Paula Williams: Just to get started, maybe you can tell us more about ab initio training. What does that even mean?
David Santo: Ab initio is a … I believe it’s a Latin word that stands for from the beginning. What we’re talking about here is how do we develop enough of future aviators, future pilots to meet the global demand. First, let’s talk for a second if I can about the global demand. The numbers that are being put out there by Boeing, they’ve been validated by Airbus industries, they’ve been validated by the US Accounting Office, they’ve appeared in front page news, periodicals like the Wall Street Journal and the USA Today. It talks about needing nearly a half a million new pilots in our industry over the next 20 years. Ab initio is an old concept but it’s a concept of we may have to start training pilots from zero time to get them qualified to be airline pilots because they’re not coming through the ranks organically, naturally fast enough on their own. Ab initio is a way to streamline the pipeline of people coming into the industry all the way into the front seats of the airliners.
Paula Williams: That makes perfect sense. In a sense that means taking people from their very first lesson. Maybe people who are … You’re looking for high school or community college graduates or anybody in particular? Are there any qualifications to start an ab initio? I know it says from the beginning but there has to be something at the beginning, right?
David Santo: That really is dependent on the airline and the individual. You really have two types of ab initios. You have the self-sponsored ab initio. This is somebody who is looking to start maybe fresh out of high school or somewhere in the early stages of college. Honestly, nowadays it could be anywhere in their career. We have a lot of people that get into aviation late as a second or third career but they make the conscientious decision that they’re pursuing aviation as a job, as a career field. Really, they are ab initio students. It’s how quickly they dedicate themselves to accomplishing that task and some people will use schools like Cochise College, FIT, the 141 schools. They’ll go there to accelerate either their education or their time building to get done quicker so they can get into the job market. The other type of ab initio is somebody who’s being sponsored by an airline. Lufthansa has done this for many, many years. Lufthansa hired nationals from Germany. They sent them over to Arizona and they sent them to flight school really with zero flight experience. Now there is an advantage to hiring somebody with zero flight experience for the airlines and that is that you screen them not on their skill, you screen them on their aptitude. You’re screening them on are they a good cultural fit to your organization and then you train them to be the airline pilot that you want them to be. There are some benefits there. United Airlines did this in the ‘60s. Due to the Vietnam War there just wasn’t enough pilots available and they had to recruit people. At that time, Paula Williams, they were using people with private pilot licenses as a prerequisite. It really depends on the airline whether it’s self-sponsored, whether it’s sponsored what that starting point is. The end game is still the same and that is creating a pipeline that is a clear beginning, a gateway, all the way through a career preparation and hopefully placement.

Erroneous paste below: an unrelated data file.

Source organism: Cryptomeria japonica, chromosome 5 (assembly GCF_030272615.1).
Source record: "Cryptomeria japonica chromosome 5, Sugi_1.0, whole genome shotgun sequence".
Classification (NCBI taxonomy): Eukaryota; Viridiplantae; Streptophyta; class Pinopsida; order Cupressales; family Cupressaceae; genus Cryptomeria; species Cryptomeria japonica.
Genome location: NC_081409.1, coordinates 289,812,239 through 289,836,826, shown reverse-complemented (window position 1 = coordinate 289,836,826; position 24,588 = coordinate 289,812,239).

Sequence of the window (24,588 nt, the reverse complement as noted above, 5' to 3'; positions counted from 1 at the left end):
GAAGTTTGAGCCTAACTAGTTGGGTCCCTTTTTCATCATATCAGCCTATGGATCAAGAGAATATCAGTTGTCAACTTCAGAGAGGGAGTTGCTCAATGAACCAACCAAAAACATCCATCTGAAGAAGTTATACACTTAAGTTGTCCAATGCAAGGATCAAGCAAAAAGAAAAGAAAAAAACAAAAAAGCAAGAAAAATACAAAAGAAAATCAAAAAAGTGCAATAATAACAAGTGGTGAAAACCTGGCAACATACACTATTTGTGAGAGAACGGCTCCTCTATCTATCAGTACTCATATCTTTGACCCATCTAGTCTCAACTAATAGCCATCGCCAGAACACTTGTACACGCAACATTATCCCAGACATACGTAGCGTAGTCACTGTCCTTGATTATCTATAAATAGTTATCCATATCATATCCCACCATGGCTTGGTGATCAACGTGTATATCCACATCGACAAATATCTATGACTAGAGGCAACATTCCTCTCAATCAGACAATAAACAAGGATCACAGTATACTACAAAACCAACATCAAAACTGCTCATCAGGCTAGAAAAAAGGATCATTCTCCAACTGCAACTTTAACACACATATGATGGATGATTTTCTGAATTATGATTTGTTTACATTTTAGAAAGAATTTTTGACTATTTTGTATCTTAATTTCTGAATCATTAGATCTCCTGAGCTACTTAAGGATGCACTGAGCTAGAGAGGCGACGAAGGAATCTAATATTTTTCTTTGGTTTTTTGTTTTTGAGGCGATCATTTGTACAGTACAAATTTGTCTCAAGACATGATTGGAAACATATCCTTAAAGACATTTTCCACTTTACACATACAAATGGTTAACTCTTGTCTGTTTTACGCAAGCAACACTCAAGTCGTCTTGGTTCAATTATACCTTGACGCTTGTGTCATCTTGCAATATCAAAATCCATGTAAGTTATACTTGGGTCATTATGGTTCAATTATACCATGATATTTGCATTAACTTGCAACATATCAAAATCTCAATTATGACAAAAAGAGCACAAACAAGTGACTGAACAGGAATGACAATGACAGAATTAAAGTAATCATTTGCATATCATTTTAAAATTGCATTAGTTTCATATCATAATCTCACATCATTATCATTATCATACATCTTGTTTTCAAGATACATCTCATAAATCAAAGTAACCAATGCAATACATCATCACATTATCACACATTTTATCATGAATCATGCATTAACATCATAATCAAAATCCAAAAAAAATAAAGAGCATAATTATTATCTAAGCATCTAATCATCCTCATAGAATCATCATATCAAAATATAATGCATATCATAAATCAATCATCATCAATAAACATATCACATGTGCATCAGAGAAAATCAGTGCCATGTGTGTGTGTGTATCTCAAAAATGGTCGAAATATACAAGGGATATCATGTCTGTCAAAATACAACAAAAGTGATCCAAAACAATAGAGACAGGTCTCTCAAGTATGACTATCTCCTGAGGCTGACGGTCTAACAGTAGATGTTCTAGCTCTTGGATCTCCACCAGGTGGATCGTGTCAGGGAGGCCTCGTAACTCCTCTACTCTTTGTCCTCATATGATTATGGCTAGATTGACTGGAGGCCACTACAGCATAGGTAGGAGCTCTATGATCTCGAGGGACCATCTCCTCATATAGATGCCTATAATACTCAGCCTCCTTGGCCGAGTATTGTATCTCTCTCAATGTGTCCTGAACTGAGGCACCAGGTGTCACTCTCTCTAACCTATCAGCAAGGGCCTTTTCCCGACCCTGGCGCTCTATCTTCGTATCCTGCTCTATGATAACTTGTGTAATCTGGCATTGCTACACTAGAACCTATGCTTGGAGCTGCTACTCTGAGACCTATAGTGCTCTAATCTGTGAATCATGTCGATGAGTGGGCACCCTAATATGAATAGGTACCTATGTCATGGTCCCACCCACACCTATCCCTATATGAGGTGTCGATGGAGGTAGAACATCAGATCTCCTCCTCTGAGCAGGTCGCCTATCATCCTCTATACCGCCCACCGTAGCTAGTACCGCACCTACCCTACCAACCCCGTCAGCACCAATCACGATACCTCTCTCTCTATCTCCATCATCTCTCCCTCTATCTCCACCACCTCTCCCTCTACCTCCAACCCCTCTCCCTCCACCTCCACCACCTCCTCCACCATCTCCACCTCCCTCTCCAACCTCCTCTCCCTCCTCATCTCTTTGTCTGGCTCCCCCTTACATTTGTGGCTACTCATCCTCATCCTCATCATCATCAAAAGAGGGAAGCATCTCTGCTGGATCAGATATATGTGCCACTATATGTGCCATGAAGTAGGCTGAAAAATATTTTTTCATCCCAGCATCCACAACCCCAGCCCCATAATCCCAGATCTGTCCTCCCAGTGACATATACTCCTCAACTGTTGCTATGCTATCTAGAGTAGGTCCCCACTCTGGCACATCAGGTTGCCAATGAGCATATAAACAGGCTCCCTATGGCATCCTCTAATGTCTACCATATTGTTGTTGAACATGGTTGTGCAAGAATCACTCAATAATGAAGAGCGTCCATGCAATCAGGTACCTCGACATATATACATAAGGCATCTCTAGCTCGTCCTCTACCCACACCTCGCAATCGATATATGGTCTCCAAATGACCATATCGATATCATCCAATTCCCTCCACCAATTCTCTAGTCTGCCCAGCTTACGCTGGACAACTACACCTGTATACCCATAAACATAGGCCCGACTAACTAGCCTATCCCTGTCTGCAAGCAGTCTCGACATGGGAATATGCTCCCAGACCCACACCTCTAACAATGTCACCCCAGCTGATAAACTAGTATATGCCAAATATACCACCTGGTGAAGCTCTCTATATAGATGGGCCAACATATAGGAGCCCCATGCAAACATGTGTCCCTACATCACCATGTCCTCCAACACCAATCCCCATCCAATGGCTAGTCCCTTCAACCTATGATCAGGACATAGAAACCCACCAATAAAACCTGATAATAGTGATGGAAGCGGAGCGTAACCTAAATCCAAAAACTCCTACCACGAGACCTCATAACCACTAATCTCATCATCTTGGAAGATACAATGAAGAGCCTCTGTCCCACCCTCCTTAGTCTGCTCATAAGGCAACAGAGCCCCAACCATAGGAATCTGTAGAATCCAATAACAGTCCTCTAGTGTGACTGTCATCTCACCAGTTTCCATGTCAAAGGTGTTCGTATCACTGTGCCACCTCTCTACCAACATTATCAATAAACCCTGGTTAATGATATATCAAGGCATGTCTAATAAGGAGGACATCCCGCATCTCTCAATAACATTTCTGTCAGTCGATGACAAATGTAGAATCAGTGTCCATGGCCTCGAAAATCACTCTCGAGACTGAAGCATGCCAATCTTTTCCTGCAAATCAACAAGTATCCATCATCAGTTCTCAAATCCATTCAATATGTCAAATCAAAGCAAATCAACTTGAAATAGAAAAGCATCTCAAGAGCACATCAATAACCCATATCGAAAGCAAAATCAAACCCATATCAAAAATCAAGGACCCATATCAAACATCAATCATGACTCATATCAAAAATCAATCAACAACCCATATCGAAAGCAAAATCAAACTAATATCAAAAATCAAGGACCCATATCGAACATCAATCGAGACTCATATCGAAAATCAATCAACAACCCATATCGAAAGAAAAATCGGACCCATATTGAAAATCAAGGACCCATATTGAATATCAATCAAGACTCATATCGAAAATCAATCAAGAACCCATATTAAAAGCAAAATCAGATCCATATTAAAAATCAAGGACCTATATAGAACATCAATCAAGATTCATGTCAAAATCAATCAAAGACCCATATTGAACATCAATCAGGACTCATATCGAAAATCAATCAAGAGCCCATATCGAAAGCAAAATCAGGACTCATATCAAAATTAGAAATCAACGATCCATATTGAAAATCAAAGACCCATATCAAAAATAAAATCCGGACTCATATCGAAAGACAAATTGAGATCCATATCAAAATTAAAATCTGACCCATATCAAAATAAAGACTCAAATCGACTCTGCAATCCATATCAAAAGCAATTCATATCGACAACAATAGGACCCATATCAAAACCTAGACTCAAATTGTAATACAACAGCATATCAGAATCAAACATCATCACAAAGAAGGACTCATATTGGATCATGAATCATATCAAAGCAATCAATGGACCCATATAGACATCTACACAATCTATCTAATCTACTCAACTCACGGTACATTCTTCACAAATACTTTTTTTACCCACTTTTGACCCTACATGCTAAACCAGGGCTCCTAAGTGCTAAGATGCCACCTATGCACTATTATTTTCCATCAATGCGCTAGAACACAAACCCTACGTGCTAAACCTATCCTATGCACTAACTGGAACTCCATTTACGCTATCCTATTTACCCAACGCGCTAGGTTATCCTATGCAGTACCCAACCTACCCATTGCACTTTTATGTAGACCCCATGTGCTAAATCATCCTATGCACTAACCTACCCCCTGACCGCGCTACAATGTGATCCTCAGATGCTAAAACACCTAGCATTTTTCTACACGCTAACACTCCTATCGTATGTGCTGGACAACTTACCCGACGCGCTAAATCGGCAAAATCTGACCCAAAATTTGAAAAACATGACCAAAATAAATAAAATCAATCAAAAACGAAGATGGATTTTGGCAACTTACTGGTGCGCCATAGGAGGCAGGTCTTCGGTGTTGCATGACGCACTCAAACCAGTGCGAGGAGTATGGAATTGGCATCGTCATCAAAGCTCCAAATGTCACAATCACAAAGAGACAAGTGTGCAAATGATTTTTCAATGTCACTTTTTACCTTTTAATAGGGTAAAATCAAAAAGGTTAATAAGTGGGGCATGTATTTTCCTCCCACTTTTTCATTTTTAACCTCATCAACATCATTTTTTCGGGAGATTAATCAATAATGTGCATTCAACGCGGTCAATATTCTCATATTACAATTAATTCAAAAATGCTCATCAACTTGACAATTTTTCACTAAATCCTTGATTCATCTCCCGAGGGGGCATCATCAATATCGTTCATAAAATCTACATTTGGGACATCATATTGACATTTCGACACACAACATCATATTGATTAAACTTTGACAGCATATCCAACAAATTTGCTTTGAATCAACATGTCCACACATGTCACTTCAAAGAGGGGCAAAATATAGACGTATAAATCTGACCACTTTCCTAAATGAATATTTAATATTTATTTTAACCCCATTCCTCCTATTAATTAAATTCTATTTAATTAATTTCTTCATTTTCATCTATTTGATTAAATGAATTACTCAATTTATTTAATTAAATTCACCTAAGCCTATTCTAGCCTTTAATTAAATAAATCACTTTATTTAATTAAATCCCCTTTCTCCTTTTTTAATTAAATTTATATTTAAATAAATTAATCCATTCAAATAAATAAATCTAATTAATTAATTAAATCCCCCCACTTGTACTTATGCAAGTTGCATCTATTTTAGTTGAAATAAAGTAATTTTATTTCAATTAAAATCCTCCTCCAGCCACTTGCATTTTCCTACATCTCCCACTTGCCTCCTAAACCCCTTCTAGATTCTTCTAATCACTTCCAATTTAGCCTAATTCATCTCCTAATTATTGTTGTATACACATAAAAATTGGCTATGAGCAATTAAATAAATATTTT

Paula Williams: That makes perfect sense. If I’m going into an ab initio program as a self-sponsored student just to get an idea of what I’m in for, what kind of time and money requirements are we looking at? I know we’re going to talk about this in more detail later but just to get a broad picture of what that would look like.
David Santo: Some of the programs that we’ve worked with can accomplish zero time all the way through the commercial multiengine instrument and a type rating within as little as 12 months. This is based on the student being full time, fully engaged in the ab initio course. If we go through that pipeline they would come into the program having been pre-screened. We’ve seen screening tools like COMPASS which are aptitude tests that help identify before you spend the money whether you have the right stuff, if you will, to make it through the program. Then they complete their private pilot license, they complete their instrument license, they complete their time building for their commercial, complete their commercial license, their multiengine. Then they come to AeroStar for that finishing school, if you will. We do jet transition training. We do the high altitude, high speed aerodynamics and theory training. We can do CRM. We can do the new ATP/CTP course which is a requirement for the ATP written. Ultimately, our final stage of training of the pipeline is completing the type rating or A320, B737 crew qualification training.